Macbeth's Guilty Conscience

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Macbeth's soliloquy is important to the play since it is of great concern to the murder of Duncan, the King. It brings more depth to his character, revealing his ambition. Within this soliloquy, Macbeth's conscience overrides Lady Macbeth's power, filling him with remorse.

Macbeth is fearing what will happen to him in the life to come, with thoughts of an undetermined destiny which worry him while his evil deeds may come back to him. Dramatic Irony is exemplified when the King thinks he is honouring him with his stay, while Macbeth and his Lady are plotting to murder him, " his host, who should against his murder shut the door, not bear the knife myself...".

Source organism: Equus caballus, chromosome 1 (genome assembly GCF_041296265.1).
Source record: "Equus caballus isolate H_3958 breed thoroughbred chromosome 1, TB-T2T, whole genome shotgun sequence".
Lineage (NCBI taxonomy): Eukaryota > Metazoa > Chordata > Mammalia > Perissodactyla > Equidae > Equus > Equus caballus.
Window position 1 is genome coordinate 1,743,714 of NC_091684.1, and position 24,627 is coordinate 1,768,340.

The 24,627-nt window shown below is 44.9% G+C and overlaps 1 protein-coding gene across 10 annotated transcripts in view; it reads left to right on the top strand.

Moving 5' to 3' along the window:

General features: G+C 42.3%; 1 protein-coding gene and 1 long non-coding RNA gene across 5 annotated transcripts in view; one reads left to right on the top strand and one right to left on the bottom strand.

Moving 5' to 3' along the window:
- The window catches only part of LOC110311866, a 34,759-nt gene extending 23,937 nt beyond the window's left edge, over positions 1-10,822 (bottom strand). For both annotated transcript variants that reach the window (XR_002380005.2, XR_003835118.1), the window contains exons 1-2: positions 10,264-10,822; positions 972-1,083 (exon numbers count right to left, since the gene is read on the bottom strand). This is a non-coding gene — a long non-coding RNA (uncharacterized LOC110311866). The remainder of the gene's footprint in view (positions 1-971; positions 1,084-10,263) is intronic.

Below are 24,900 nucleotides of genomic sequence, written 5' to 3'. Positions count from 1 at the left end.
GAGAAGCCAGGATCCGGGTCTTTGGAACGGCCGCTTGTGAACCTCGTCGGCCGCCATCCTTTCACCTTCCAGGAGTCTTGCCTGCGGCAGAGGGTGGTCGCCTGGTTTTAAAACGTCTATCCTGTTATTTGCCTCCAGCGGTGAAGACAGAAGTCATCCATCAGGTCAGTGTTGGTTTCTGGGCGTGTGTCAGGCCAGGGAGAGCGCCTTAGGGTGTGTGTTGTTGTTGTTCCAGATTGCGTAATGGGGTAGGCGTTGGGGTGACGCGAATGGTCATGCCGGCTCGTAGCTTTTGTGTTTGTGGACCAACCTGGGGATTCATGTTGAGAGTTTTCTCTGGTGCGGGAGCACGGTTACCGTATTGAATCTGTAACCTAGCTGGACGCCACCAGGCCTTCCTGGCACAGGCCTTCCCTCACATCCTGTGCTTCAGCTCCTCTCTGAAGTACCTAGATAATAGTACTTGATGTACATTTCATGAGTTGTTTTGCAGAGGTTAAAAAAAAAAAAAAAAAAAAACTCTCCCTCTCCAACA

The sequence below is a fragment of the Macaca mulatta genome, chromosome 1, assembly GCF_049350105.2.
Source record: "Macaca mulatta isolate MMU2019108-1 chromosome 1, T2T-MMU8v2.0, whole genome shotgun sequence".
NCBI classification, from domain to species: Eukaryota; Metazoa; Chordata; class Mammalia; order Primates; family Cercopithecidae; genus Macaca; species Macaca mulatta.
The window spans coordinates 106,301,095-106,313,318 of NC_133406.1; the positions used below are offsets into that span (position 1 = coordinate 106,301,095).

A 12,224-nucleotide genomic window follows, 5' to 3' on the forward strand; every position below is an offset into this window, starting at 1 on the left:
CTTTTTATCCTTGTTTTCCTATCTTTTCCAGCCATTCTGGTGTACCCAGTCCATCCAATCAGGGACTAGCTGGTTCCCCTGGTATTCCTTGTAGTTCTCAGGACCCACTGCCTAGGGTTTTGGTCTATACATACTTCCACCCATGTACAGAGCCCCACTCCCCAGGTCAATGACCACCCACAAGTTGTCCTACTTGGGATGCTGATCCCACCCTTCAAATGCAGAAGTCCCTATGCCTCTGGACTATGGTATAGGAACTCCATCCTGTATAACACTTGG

Mixed emotions run through Macbeth's mind as he is mid-struck between Duncan's fate. His uncertainty pertaining this matter builds upon his guilt of the thought of betraying his friends trust. Towards the end of his soliloquy, he begins to use vocabulary that describe and display the image of heavens in the after-life. "Will plead like angels, trumpet-tongued...". Macbeth's speech appears to be delivered in a steady manner, showing his thoughts are flowing endlessly about the assassination.

Within the limit of Act I, Macbeth has shown the audience his different personalities. Lady Macbeth's power convinces and persuades Macbeth to follow her stubborn ways. She is convinced they can't fail as long as they find the courage to just go ahead with their plan.
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